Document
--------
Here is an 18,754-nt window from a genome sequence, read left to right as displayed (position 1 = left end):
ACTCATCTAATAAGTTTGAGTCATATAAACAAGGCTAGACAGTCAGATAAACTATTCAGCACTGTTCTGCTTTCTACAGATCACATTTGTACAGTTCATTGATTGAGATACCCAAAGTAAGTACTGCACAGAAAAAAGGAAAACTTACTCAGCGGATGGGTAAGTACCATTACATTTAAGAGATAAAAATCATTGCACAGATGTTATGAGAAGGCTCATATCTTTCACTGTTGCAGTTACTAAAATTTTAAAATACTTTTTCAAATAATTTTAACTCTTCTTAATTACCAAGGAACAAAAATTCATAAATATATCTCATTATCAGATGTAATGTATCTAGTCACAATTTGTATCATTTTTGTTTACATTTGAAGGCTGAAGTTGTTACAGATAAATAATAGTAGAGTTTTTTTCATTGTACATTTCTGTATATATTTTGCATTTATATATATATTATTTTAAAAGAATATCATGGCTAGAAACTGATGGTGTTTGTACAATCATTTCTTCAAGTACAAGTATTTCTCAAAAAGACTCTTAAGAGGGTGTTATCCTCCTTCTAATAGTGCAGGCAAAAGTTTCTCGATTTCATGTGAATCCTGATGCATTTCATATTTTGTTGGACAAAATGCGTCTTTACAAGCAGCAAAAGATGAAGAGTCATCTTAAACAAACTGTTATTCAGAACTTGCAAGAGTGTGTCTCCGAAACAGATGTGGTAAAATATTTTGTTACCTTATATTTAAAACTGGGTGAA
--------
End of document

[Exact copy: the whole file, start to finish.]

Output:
Here is an 18,754-nt window from a genome sequence, read left to right as displayed (position 1 = left end):
ACTCATCTAATAAGTTTGAGTCATATAAACAAGGCTAGACAGTCAGATAAACTATTCAGCACTGTTCTGCTTTCTACAGATCACATTTGTACAGTTCATTGATTGAGATACCCAAAGTAAGTACTGCACAGAAAAAAGGAAAACTTACTCAGCGGATGGGTAAGTACCATTACATTTAAGAGATAAAAATCATTGCACAGATGTTATGAGAAGGCTCATATCTTTCACTGTTGCAGTTACTAAAATTTTAAAATACTTTTTCAAATAATTTTAACTCTTCTTAATTACCAAGGAACAAAAATTCATAAATATATCTCATTATCAGATGTAATGTATCTAGTCACAATTTGTATCATTTTTGTTTACATTTGAAGGCTGAAGTTGTTACAGATAAATAATAGTAGAGTTTTTTTCATTGTACATTTCTGTATATATTTTGCATTTATATATATATTATTTTAAAAGAATATCATGGCTAGAAACTGATGGTGTTTGTACAATCATTTCTTCAAGTACAAGTATTTCTCAAAAAGACTCTTAAGAGGGTGTTATCCTCCTTCTAATAGTGCAGGCAAAAGTTTCTCGATTTCATGTGAATCCTGATGCATTTCATATTTTGTTGGACAAAATGCGTCTTTACAAGCAGCAAAAGATGAAGAGTCATCTTAAACAAACTGTTATTCAGAACTTGCAAGAGTGTGTCTCCGAAACAGATGTGGTAAAATATTTTGTTACCTTATATTTAAAACTGGGTGAA